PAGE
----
Like many people recently, I turn to books for comfort in difficult times. So, when I was forced to move out of my college dorm due to the coronavirus and return home for the foreseeable future, I sought out laughter and distraction in actress and writer Ali Wong while reading her book, “Dear Girls: Intimate Tales, Untold Secrets, & Advice for Living Your Best Life.”
Having seen Wong’s two Netflix stand-up specials, I thought I knew what I was getting into; Wong’s raunchy style has the ability to not only entice, but shock laughter out of audiences and she doesn’t shy away from anything. But this memoir — written as a series of letters to her two daughters — allows Wong to overshare even more than usual, not only with comedy, but also with advice and guidance, creating a rounded experience that really feels like learning from a mother.
Wong’s two daughters — the recipients of the memoir’s wisdom — have been a large part of their mother’s stand-up and writing career: The comedian was seven months pregnant with her first child, Mari, during the taping of her Netflix special “Baby Cobra,” and again with Nikki during the filming of “Hard Knock Wife.” The specials solidified Wong’s style, which she maintains in her writing of “Dear Girls.”
She doesn’t censor herself, but instead shares stories of past relationships and adventures as learning experiences that have led her to where and who she is now. The first letter begins with an anecdote where Wong guesses the distance to the moon is 5 billion miles, as opposed to the real answer of around 238,900. “That day, my co-workers found out my secret: I’m a f—ing idiot,” she writes. Wong tells the reader that she was able to write “Dear Girls” after embracing her own style, which was inspired by a letter her late father wrote to her before he passed.
Wanting to leave her daughters with something when she dies “besides a collection of oversized glasses for [them] to sell on eBay,” Wong tries to give them some information she wishes she’d been able to talk about with her father. She tells stories of traveling to Vietnam to connect with her culture and eating a fertilized duck embryo, mooning audiences at her earlier stand-up gigs and how she trapped their father, Justin Hakuta, who wrote the afterword.
She doesn’t just leave it at the funny stories; it’s Wong’s honesty in the somewhat vulgar parts of her comedy and writing that give weight to the guidance she offers readers, because why would she start lying now? “You have suffered enough,” she writes about motherhood. “If you can make it easier, make it easier, and don’t feel guilty about it.”
She dives into the harder things, such as making it as an Asian American comic and co-parenting, which are only made more compelling by her writing and humor. The letters bring Wong down to earth as she tells her daughters about her struggle to get closure on her miscarriage — knowing that “the goddess queen” Beyoncé also had a miscarriage gave her “great comfort”— and how she would do several stand-up shows a night when she was just starting out, which led to her holding her keys on the late walk back to her car, “always ready to scream and take a swipe at someone, just in case.”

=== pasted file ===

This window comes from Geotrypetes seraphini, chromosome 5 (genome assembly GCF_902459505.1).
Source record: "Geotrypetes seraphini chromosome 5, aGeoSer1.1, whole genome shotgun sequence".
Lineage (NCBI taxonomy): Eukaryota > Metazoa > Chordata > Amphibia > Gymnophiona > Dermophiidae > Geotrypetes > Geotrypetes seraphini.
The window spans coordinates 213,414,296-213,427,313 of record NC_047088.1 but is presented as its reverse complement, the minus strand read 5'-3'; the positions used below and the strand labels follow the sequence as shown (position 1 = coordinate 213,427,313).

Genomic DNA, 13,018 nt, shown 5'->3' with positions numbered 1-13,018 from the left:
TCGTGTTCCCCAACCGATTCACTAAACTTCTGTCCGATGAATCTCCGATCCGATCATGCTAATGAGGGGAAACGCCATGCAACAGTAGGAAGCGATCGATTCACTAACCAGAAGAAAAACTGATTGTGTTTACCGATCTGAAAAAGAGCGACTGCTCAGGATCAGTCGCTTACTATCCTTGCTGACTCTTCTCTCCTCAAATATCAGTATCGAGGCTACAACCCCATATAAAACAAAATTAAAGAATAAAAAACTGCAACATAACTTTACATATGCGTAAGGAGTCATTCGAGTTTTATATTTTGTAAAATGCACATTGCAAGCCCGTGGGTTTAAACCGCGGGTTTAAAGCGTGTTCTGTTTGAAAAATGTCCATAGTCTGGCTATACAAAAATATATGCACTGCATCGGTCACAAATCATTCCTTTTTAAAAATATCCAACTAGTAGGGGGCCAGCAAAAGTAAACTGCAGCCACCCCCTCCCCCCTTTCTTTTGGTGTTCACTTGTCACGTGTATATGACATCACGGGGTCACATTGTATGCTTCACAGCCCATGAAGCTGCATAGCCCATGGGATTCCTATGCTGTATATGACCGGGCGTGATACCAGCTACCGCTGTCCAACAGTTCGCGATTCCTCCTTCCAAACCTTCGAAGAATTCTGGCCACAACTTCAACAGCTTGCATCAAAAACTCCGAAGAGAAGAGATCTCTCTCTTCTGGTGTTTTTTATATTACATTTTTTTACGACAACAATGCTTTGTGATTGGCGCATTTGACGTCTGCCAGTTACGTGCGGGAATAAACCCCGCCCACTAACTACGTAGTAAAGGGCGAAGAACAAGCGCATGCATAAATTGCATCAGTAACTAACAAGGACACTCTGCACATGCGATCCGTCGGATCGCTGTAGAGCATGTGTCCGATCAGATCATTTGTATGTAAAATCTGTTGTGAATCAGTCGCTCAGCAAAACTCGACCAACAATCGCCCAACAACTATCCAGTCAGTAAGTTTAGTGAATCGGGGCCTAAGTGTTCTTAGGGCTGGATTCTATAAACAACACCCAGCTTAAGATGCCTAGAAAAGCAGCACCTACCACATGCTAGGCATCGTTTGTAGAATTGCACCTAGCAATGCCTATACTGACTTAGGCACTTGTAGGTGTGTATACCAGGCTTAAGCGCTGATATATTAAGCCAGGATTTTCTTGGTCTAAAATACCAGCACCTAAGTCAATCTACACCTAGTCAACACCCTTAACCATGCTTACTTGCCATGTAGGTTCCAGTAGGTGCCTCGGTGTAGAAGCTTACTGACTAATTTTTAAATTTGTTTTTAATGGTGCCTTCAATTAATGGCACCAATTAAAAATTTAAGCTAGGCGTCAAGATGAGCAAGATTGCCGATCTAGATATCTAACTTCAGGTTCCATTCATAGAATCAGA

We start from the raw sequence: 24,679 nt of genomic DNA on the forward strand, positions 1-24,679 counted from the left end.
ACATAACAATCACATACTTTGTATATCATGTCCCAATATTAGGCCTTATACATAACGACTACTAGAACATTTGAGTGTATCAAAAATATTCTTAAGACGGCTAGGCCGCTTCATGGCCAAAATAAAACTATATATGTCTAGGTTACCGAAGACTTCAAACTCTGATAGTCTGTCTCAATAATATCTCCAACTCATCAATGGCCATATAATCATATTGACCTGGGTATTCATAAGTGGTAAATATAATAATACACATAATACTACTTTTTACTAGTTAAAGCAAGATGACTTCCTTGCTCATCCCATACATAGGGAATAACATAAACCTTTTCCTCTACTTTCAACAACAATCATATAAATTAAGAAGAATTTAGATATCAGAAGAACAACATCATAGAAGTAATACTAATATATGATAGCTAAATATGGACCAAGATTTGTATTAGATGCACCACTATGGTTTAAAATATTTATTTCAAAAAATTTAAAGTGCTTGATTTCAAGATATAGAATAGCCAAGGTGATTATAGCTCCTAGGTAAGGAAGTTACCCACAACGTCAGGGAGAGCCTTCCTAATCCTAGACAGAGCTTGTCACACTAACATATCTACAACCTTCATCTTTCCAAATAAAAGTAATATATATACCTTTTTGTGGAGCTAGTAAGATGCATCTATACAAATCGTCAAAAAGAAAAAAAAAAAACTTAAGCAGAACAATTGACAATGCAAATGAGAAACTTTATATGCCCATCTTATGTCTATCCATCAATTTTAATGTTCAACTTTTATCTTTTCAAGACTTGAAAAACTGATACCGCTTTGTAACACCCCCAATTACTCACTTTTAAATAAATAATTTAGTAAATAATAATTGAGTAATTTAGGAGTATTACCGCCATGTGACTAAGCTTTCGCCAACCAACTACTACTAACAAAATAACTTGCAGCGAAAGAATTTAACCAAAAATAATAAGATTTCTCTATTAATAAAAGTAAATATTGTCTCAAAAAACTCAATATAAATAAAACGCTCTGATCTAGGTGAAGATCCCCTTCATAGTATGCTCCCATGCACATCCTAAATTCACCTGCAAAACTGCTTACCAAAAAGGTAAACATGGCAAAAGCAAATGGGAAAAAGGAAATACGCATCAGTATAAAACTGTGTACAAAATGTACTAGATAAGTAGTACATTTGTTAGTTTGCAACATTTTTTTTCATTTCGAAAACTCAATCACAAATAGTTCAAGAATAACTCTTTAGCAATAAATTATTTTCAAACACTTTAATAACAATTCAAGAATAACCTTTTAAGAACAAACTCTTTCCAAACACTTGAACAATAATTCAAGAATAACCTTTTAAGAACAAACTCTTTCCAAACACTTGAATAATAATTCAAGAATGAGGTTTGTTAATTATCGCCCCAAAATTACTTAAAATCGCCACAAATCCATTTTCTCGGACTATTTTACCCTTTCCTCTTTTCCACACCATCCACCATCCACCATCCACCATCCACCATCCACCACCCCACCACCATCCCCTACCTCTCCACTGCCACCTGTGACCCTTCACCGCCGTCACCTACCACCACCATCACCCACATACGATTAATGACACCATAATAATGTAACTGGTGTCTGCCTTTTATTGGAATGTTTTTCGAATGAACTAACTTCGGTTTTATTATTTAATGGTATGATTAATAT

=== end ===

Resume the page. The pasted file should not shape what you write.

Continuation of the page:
Wong recounts her start in comedy with great detail, in hopes of helping them understand how hard it can be. She tells her daughters about men in the industry who tried to tell her that being a female minority was a lucky thing for her career. “Yes,” she writes, “because historically that has always been the winning combo for recognition and success in the entertainment industry.”
Her candor about misogyny and gender roles doesn’t stop there, though, as she goes into great detail about co-parenting and how equality within it is rare. Women, as Wong writes, are seen as cold or selfish when they have passions outside of their families, but men are celebrated and praised.
It’s evident in her writing that Wong has experienced this criticism and it’s had an impact on her, but “Dear Girls” is one step toward raising her daughters to be powerful and independent women just like their mother. Overall, it’s a comedic memoir, but her ability to transition from a story about bombing in front of Eddie Murphy to her relationship with her mother brings an unexpected life to it.
In any context, this book is an entertaining and cathartic read. In quarantine, feeling sequestered from the rest of the world, laughing as hard as I did while reading seemed to restart my brain and allow me to pull out of my funk. “Dear Girls” has a balance of Wong’s unfiltered heart and her unfiltered filthy jokes that work together to provide a reading experience akin to catching up with an old friend, something I felt I desperately needed as the pandemic shut down everything.
The intelligence of her writing and personality is clear from the first paragraph and the personal nature of it all not only made my stomach hurt from laughter but provided a deep feeling of comfort from a woman I’ve only ever seen on a screen. I fear I’ll be comparing comedic memoirs to hers for a long time.
Wong’s daughters aren’t allowed to read the book meant for them until they’re at least 21 years old, she writes. If they ever choose to read “Dear Girls,” I can only assume it will be slightly (or extremely) mortifying, but they still have a while before that happens. But if they do, they’ll be able to understand more about the woman and artist their mother is and how hard she worked to get to where she is. They’ll be able to laugh with her and learn from her.
While Wong stretches her storytelling beyond strict comedy in “Dear Girls,” it’s clear in every line that she’s a comedian. “Stand-up is not about being pretty or looking your best,” Wong writes, “It’s about being yourself and being funny, period.” She’s got both covered.